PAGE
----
Although technical controls on the reproduction and use of software have been intermittently used since the 1970s, the term 'DRM' has come to primarily mean the use of these measures to control artistic or literary content. DRM technologies have enabled publishers to enforce access policies that not only disallow copyright infringements, but also prevent lawful fair use of copyrighted works, or even implement use constraints on non-copyrighted works that they distribute; examples include the placement of DRM on certain public-domain or open-licensed e-books, or DRM included in consumer electronic devices that time-shift (and apply DRM to) both copyrighted and non-copyrighted works.
While DRM is most commonly used by the entertainment industry (e.g. film and recording), it has found use in other situations as well. Many online music stores, such as Apple's iTunes Store, as well as certain e-book publishers, have imposed DRM on their customers. In recent years, a number of television producers have imposed DRM mandates on consumer electronic devices, to control access to the freely-broadcast content of their shows, in connection with the popularity of time-shifting digital video recorder systems such as TiVo.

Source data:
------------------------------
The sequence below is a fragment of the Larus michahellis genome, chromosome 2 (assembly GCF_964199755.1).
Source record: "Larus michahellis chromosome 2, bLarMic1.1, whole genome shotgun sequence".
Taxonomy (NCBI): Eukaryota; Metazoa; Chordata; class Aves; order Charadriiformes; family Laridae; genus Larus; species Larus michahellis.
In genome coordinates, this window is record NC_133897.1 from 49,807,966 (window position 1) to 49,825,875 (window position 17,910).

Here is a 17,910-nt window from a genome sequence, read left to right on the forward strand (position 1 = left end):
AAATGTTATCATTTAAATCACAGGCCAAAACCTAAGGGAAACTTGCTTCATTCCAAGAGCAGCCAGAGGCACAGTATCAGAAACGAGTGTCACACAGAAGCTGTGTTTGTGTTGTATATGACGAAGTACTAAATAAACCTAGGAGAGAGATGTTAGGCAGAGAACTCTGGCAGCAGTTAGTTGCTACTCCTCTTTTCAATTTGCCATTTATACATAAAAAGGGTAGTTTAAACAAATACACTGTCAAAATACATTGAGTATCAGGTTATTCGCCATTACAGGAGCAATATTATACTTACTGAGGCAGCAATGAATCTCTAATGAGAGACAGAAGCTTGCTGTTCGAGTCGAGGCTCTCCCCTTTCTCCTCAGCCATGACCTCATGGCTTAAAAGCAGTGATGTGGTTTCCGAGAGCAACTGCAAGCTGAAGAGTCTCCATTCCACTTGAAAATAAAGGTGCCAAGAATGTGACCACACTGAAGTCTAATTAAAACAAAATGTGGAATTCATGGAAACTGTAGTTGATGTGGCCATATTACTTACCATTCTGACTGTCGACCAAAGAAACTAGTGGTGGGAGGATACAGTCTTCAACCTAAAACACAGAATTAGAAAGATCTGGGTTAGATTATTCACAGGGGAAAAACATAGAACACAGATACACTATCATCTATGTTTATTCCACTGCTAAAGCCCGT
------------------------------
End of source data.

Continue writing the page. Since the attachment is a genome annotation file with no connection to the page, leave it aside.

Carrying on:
An early example of a DRM system was the Content Scrambling System (CSS) employed by the DVD Forum on film DVDs since ca. 1996. CSS used a simple encryption algorithm, and required device manufacturers to sign license agreements that restricted the inclusion of features, such as digital outputs that could be used to extract high-quality digital copies of the film, in their players. Thus, the only consumer hardware capable of decoding DVD films was controlled, albeit indirectly, by the DVD Forum, restricting the use of DVD media on other systems until the release of DeCSS by Jon Lech Johansen in 1999, which allowed a CSS-encrypted DVD to play properly on a computer using Linux, for which the Alliance had not arranged a licensed version of the CSS playing software.
Microsoft's Windows Vista contains a DRM system called the Protected Media Path, which contains the Protected Video Path (PVP). PVP tries to stop DRM-restricted content from playing while unsigned software is running in order to prevent the unsigned software from accessing the content. Additionally, PVP can encrypt information during transmission to the monitor or the graphics card, which makes it more difficult to make unauthorized recordings.
Advanced Access Content System (AACS) is a DRM system for HD DVD and Blu-Ray Discs developed by the AACS Licensing Administrator, LLC (AACS LA), a consortium that includes Disney, Intel, Microsoft, Matsushita (Panasonic), Warner Brothers, IBM, Toshiba and Sony. In December 2006 a process key was published on the internet by hackers, enabling unrestricted access to AACS-restricted HD DVD content. After the cracked keys were revoked, further cracked keys were released.